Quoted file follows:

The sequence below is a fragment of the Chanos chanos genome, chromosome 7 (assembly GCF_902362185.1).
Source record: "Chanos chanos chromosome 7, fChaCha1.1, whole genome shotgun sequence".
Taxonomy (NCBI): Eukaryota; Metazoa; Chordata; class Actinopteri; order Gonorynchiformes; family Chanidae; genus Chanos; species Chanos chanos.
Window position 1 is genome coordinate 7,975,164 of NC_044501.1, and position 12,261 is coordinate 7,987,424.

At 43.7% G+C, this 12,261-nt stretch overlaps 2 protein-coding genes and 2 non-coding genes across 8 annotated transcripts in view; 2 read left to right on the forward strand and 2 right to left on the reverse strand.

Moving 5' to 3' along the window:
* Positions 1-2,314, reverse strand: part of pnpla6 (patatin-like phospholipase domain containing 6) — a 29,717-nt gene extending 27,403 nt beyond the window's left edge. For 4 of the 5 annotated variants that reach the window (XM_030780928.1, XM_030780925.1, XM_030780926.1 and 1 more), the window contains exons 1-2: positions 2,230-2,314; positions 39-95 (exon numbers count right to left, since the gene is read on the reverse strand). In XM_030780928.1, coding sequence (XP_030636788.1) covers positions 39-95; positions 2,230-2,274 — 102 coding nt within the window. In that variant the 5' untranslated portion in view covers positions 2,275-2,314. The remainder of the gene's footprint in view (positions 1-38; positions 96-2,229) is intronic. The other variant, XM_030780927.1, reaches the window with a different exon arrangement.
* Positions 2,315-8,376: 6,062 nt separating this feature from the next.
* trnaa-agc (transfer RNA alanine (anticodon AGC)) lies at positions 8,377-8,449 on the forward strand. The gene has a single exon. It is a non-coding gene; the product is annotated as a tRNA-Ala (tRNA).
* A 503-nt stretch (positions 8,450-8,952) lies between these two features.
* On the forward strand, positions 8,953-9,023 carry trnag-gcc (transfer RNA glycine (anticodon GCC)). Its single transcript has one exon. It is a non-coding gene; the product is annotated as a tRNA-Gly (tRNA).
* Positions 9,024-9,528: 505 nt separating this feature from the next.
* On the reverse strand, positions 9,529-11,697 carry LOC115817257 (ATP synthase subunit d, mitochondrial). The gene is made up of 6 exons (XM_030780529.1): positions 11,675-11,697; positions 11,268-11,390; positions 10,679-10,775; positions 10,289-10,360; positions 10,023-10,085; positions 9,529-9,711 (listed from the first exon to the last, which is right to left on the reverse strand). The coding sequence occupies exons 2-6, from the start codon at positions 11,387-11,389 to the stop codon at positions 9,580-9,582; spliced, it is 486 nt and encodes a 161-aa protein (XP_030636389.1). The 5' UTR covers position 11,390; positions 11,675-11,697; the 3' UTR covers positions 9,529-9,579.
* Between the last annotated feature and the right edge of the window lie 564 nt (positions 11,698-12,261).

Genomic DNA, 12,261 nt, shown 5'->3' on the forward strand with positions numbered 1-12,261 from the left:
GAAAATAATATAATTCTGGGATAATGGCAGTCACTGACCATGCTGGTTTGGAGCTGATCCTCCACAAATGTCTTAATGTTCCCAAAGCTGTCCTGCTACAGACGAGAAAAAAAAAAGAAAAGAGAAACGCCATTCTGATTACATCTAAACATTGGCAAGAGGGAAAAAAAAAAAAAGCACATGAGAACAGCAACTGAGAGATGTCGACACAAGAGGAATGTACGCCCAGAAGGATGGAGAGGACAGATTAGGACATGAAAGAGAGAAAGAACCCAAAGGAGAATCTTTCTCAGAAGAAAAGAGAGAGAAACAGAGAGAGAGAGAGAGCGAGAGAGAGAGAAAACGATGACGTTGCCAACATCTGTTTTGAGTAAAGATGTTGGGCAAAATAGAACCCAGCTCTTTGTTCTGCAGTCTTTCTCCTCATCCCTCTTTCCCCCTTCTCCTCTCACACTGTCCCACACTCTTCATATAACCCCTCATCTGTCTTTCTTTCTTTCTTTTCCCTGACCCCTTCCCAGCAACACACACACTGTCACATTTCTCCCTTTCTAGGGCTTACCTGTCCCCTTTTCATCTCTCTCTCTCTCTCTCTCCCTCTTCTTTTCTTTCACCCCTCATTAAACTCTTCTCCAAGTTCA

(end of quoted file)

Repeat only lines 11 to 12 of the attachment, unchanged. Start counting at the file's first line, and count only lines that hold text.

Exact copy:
* On the forward strand, positions 8,953-9,023 carry trnag-gcc (transfer RNA glycine (anticodon GCC)). Its single transcript has one exon. It is a non-coding gene; the product is annotated as a tRNA-Gly (tRNA).
* Positions 9,024-9,528: 505 nt separating this feature from the next.